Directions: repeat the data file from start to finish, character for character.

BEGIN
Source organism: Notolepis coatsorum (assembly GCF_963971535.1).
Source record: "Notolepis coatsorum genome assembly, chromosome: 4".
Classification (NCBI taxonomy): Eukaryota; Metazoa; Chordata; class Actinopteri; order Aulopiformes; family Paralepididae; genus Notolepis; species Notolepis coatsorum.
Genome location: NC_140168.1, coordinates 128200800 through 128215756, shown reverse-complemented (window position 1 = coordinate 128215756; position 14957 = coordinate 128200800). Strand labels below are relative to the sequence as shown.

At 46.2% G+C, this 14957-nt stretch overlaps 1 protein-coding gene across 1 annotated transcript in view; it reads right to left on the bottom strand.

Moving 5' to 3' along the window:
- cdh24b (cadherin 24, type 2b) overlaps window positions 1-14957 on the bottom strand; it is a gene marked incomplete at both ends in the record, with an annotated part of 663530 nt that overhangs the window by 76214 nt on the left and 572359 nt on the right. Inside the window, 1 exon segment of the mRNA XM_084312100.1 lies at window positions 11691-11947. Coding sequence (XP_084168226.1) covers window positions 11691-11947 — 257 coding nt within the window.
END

Source organism: Notolepis coatsorum (assembly GCF_963971535.1).
Source record: "Notolepis coatsorum genome assembly, chromosome: 4".
Classification (NCBI taxonomy): Eukaryota; Metazoa; Chordata; class Actinopteri; order Aulopiformes; family Paralepididae; genus Notolepis; species Notolepis coatsorum.
Genome location: NC_140168.1, coordinates 128200800 through 128215756, shown reverse-complemented (window position 1 = coordinate 128215756; position 14957 = coordinate 128200800). Strand labels below are relative to the sequence as shown.

At 46.2% G+C, this 14957-nt stretch overlaps 1 protein-coding gene across 1 annotated transcript in view; it reads right to left on the bottom strand.

Moving 5' to 3' along the window:
- cdh24b (cadherin 24, type 2b) overlaps window positions 1-14957 on the bottom strand; it is a gene marked incomplete at both ends in the record, with an annotated part of 663530 nt that overhangs the window by 76214 nt on the left and 572359 nt on the right. Inside the window, 1 exon segment of the mRNA XM_084312100.1 lies at window positions 11691-11947. Coding sequence (XP_084168226.1) covers window positions 11691-11947 — 257 coding nt within the window.